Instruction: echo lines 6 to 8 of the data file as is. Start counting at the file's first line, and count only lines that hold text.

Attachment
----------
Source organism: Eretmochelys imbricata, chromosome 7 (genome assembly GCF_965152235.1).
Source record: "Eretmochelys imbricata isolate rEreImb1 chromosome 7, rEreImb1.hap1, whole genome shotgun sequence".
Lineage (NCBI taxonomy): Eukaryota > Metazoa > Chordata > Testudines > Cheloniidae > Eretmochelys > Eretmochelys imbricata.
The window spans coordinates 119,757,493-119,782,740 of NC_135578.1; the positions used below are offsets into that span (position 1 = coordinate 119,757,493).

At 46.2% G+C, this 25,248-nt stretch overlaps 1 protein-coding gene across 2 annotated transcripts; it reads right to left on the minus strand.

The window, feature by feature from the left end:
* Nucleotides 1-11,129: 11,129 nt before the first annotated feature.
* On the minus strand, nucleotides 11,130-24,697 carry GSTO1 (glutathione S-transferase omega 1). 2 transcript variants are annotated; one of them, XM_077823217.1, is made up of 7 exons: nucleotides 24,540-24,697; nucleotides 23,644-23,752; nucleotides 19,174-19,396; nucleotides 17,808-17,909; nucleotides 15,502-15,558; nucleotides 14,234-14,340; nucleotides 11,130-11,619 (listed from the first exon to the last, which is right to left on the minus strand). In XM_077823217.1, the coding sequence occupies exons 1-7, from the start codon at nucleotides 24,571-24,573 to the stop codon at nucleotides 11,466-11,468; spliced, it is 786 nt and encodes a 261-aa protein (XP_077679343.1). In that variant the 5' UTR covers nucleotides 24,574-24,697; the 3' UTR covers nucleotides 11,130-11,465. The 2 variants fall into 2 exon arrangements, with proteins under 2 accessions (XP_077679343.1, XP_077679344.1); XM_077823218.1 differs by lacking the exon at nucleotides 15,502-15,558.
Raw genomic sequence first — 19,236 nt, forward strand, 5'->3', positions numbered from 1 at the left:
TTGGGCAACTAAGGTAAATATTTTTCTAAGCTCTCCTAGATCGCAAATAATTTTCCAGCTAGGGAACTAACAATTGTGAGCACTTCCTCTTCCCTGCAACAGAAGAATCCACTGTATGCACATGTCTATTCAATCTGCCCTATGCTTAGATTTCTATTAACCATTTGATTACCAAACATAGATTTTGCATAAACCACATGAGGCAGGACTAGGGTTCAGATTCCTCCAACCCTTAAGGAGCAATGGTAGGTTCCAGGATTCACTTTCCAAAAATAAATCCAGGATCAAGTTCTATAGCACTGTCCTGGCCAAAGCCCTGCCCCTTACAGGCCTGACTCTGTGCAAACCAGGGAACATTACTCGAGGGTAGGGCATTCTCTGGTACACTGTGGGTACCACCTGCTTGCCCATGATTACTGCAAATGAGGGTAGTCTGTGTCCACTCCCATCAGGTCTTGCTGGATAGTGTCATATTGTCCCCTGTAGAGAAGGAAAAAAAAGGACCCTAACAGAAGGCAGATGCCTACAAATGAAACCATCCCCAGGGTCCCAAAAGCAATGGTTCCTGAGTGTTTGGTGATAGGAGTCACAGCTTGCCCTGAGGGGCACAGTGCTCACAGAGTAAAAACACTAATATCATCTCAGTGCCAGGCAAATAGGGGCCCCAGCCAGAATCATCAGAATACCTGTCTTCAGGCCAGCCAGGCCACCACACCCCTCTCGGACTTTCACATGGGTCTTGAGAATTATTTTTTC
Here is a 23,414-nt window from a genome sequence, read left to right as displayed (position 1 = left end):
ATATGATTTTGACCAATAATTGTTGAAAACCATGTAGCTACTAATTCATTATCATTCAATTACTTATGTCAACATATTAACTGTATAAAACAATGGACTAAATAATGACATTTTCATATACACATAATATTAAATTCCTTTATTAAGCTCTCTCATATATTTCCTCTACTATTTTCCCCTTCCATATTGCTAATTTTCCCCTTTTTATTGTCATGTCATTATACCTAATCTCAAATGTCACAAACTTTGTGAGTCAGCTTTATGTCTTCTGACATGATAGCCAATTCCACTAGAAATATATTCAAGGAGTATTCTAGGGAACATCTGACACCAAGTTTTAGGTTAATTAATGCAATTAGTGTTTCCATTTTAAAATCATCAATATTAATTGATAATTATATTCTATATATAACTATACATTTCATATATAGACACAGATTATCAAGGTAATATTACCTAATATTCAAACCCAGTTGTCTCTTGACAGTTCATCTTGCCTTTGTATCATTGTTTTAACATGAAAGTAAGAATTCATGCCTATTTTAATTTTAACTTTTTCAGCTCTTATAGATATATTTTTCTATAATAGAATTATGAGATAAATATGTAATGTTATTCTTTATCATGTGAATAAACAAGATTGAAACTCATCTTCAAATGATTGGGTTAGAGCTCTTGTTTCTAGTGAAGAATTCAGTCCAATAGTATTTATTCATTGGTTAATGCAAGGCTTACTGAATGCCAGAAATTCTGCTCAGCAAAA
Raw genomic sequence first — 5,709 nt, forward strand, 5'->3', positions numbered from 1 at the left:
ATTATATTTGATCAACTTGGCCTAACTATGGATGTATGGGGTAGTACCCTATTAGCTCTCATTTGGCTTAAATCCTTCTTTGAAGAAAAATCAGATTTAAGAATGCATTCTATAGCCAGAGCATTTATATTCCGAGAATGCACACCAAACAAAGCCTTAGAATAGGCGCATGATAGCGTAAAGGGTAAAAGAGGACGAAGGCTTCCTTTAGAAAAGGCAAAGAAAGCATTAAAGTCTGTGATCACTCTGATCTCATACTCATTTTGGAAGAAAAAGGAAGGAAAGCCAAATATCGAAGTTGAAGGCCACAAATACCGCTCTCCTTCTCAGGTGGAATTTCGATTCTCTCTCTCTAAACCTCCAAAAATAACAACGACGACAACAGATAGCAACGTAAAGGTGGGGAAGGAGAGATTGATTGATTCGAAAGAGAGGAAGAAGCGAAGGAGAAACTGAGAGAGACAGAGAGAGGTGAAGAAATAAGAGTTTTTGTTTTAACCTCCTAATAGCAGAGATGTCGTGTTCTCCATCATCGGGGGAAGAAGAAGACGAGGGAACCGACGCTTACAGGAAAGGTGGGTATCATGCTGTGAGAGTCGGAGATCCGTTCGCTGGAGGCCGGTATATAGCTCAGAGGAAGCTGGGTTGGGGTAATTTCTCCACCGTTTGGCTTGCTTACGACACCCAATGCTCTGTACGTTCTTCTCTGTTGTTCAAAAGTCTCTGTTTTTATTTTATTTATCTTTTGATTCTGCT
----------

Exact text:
The window, feature by feature from the left end:
* Nucleotides 1-11,129: 11,129 nt before the first annotated feature.
* On the minus strand, nucleotides 11,130-24,697 carry GSTO1 (glutathione S-transferase omega 1). 2 transcript variants are annotated; one of them, XM_077823217.1, is made up of 7 exons: nucleotides 24,540-24,697; nucleotides 23,644-23,752; nucleotides 19,174-19,396; nucleotides 17,808-17,909; nucleotides 15,502-15,558; nucleotides 14,234-14,340; nucleotides 11,130-11,619 (listed from the first exon to the last, which is right to left on the minus strand). In XM_077823217.1, the coding sequence occupies exons 1-7, from the start codon at nucleotides 24,571-24,573 to the stop codon at nucleotides 11,466-11,468; spliced, it is 786 nt and encodes a 261-aa protein (XP_077679343.1). In that variant the 5' UTR covers nucleotides 24,574-24,697; the 3' UTR covers nucleotides 11,130-11,465. The 2 variants fall into 2 exon arrangements, with proteins under 2 accessions (XP_077679343.1, XP_077679344.1); XM_077823218.1 differs by lacking the exon at nucleotides 15,502-15,558.